Welsh parents wooed by questionable propaganda

Like a dog drawn back to a buried bone, I can’t help returning to the issue of Welsh-medium schools, and the various ways in which surveys and statistics are used to promote them. This is not a prejudice against the language but simply a desire to see its promotion handled fairly, in which I am assisted by an active but anonymous reader in Wales constantly on the look-out for misrepresentations.

On Wednesday the Western Mail reported a complaint by Michael Jones of Rhieni dros Addysg Cymru (Parents for Welsh-medium Education) that five councils in Wales were “non-compliant” in meeting the need for schools that teach in Welsh. Mr Jones, a solicitor, called for ministerial intervention in Neath Port Talbot, Blaenau Gwent, Merthyr, Bridgend and Monmouthshire, all of which had fallen short, he said, either in providing schools or in conducting parent surveys, or both.

The Welsh Government has a target of a quarter of seven year-olds being taught in Welsh by 2015, and 30 per cent by 2020. While the first target is likely to be met, in Mr Jones’ view, the second will not be unless more Welsh-medium schools are opened. The issue is whether there is an unmet demand for such schools from parents, as opposed to the Welsh Government and promoters of the language such as Mr Jones.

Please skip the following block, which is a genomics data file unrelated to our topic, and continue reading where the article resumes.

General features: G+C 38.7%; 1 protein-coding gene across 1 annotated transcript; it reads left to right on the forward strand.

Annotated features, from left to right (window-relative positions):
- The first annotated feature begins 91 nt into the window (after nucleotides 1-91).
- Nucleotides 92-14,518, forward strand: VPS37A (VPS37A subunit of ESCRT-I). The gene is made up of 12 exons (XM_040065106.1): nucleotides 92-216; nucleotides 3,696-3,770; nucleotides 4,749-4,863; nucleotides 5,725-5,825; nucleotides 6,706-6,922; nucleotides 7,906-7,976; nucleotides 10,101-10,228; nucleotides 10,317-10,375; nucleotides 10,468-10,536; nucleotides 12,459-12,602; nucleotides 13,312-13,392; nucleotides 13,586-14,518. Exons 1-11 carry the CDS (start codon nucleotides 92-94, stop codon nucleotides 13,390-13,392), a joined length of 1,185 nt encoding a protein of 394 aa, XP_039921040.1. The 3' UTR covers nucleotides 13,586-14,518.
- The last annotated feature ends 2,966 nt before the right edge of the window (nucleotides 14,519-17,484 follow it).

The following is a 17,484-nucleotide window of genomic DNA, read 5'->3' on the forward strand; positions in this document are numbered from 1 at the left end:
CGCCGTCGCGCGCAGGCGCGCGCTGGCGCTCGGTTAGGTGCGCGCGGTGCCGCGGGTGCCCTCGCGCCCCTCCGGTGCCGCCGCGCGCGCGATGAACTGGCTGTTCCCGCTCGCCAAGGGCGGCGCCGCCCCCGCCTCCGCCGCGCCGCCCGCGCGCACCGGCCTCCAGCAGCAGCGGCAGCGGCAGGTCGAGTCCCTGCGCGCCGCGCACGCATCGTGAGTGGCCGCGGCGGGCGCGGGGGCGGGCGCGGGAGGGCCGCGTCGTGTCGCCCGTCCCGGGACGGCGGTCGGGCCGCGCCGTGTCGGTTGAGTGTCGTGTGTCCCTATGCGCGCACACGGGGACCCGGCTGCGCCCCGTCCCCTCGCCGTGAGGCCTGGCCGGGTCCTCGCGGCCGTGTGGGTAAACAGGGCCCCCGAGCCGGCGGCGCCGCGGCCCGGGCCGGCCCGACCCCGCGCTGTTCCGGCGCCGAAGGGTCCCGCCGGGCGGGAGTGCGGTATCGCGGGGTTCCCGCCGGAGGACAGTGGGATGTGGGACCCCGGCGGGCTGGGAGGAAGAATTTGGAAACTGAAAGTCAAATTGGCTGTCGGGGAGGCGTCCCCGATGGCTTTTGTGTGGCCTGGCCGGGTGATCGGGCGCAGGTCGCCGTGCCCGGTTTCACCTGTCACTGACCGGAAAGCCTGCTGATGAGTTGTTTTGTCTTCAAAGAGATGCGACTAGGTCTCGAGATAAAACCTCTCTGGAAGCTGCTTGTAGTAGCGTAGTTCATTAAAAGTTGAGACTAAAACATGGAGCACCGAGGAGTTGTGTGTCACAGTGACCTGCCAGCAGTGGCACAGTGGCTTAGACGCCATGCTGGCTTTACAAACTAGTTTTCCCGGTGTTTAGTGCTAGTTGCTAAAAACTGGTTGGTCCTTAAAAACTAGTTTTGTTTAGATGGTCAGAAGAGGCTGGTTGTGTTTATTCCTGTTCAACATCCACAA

Surveys are carried out fairly regularly by Welsh local authorities and are likely to increase under the School Standards and Organisation Bill, currently before the Welsh Assembly, which will require local authorities under some circumstances to measure parental demand for Welsh-medium education in their area. If so, then it would be wise for the assembly to lay down some rules for the conduct of such surveys, since more than one Straight Statistics reader has complained they are rigged to achieve the desired result.

Take, for example, a postal survey of parents of pre-school children carried out by Opinion Research Services for Powys County Council and published a year ago. (It is attached as a file attachment below). On its website ORS promises distinctive and rigorous research, reliable evidence and insights, honest advice and a relationship of trust and excellent value for money, so it places importance on the quality of its research.

My correspondent raised several questions about this particular piece of work. His principal objection was that the questionnaires were accompanied by a document that one-sidedly promotes Welsh-medium education (also attached below). It lists prominent Welsh speakers: Arsenal footballer Aaron Ramsey, singers Duffy, Cerys Matthews and Connie Fisher, and BBC anchorman Huw Edwards, but doesn’t mention any prominent and successful Welsh people who don’t speak the language.